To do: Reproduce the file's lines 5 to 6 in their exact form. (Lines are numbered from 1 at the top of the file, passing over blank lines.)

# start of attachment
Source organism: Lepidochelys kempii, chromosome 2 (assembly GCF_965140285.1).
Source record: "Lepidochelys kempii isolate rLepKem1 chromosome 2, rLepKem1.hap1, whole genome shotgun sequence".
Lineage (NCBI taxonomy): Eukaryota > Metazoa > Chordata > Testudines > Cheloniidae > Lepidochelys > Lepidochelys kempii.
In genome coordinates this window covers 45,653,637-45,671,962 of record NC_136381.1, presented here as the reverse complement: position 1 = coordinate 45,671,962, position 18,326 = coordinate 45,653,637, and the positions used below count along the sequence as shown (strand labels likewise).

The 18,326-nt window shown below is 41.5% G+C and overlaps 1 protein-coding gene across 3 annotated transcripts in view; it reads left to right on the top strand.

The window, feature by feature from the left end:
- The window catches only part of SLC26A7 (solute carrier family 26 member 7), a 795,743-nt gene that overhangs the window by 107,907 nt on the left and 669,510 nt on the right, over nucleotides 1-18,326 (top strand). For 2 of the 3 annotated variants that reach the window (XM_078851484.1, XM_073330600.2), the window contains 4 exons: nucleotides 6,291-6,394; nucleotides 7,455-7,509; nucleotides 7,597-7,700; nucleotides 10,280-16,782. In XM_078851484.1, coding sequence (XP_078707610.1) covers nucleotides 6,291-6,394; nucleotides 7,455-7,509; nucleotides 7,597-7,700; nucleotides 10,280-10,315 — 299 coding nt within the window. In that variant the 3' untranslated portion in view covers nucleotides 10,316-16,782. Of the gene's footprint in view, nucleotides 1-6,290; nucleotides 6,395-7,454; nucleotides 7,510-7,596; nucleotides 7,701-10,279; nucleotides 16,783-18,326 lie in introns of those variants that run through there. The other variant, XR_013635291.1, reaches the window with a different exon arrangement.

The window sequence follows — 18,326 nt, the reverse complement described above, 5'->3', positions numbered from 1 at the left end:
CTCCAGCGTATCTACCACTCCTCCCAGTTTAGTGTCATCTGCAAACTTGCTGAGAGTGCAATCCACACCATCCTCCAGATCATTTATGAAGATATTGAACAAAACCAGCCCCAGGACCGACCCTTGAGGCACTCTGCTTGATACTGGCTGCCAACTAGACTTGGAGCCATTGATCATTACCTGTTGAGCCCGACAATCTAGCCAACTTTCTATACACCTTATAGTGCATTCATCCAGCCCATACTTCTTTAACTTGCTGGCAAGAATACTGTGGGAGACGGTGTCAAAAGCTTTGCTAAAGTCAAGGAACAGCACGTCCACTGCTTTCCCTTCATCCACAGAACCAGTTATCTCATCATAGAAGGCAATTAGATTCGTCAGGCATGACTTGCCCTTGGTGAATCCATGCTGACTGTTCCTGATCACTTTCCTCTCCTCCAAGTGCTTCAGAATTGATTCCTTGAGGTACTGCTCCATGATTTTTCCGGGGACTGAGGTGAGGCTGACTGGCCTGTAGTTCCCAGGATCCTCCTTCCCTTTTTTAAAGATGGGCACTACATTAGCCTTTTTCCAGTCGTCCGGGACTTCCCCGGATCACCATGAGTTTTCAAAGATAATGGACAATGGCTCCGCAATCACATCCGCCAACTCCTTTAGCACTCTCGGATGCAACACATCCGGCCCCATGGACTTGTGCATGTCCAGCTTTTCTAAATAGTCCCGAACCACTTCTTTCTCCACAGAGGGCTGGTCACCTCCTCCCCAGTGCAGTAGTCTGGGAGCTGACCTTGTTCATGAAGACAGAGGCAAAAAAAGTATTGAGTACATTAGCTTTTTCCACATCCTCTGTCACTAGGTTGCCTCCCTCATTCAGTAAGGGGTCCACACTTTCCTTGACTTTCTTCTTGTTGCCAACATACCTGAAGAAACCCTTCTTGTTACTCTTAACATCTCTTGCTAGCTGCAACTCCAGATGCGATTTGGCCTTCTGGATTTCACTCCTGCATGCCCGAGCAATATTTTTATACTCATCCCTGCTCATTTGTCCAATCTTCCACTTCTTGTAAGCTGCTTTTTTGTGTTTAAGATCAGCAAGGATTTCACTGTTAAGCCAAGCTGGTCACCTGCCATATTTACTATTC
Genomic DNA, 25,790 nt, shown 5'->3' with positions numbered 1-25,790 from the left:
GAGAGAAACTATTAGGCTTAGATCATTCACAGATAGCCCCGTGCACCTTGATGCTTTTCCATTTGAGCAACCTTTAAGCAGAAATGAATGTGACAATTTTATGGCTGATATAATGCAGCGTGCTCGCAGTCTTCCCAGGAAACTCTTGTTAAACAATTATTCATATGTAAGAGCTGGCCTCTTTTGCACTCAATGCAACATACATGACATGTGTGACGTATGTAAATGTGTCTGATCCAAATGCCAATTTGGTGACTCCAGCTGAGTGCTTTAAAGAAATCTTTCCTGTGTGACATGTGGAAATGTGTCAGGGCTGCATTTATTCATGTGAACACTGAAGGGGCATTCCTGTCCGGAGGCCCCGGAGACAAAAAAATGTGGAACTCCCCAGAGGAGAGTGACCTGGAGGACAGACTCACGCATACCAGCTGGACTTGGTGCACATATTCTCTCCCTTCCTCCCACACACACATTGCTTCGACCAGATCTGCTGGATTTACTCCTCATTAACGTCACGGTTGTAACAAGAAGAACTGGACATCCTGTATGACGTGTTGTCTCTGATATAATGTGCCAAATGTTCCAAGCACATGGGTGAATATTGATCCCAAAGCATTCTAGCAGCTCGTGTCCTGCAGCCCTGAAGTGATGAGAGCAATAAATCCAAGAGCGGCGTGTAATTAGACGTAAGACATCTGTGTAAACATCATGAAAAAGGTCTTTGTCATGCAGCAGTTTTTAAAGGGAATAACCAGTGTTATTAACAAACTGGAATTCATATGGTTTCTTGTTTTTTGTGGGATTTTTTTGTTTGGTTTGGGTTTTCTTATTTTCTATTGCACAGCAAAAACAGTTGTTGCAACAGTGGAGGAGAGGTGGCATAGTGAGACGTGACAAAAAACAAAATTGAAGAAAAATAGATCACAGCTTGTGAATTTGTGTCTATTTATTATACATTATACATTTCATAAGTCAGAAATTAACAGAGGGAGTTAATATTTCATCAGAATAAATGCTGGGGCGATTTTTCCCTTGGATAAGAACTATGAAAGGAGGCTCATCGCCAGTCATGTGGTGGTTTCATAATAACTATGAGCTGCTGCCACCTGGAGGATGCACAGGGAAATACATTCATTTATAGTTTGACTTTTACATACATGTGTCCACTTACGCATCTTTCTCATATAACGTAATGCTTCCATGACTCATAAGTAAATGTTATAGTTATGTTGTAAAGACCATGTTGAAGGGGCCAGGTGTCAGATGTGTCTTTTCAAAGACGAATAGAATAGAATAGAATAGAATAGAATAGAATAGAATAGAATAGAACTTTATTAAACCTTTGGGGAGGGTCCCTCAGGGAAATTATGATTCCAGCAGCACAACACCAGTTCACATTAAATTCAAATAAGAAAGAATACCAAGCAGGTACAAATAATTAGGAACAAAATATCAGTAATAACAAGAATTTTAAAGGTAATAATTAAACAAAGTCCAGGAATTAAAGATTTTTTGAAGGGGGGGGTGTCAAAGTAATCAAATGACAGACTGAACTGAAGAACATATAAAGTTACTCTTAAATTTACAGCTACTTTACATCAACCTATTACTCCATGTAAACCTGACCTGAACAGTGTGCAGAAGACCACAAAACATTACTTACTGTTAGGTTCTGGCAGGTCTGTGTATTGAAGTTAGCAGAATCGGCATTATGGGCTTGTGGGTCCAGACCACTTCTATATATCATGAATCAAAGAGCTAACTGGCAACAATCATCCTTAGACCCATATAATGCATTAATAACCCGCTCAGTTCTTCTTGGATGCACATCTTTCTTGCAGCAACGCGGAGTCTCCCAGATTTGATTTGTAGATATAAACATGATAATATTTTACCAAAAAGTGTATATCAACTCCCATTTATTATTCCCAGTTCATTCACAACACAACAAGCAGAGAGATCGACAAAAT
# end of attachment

The 18,326-nt window shown below is 41.5% G+C and overlaps 1 protein-coding gene across 3 annotated transcripts in view; it reads left to right on the top strand.

The window, feature by feature from the left end: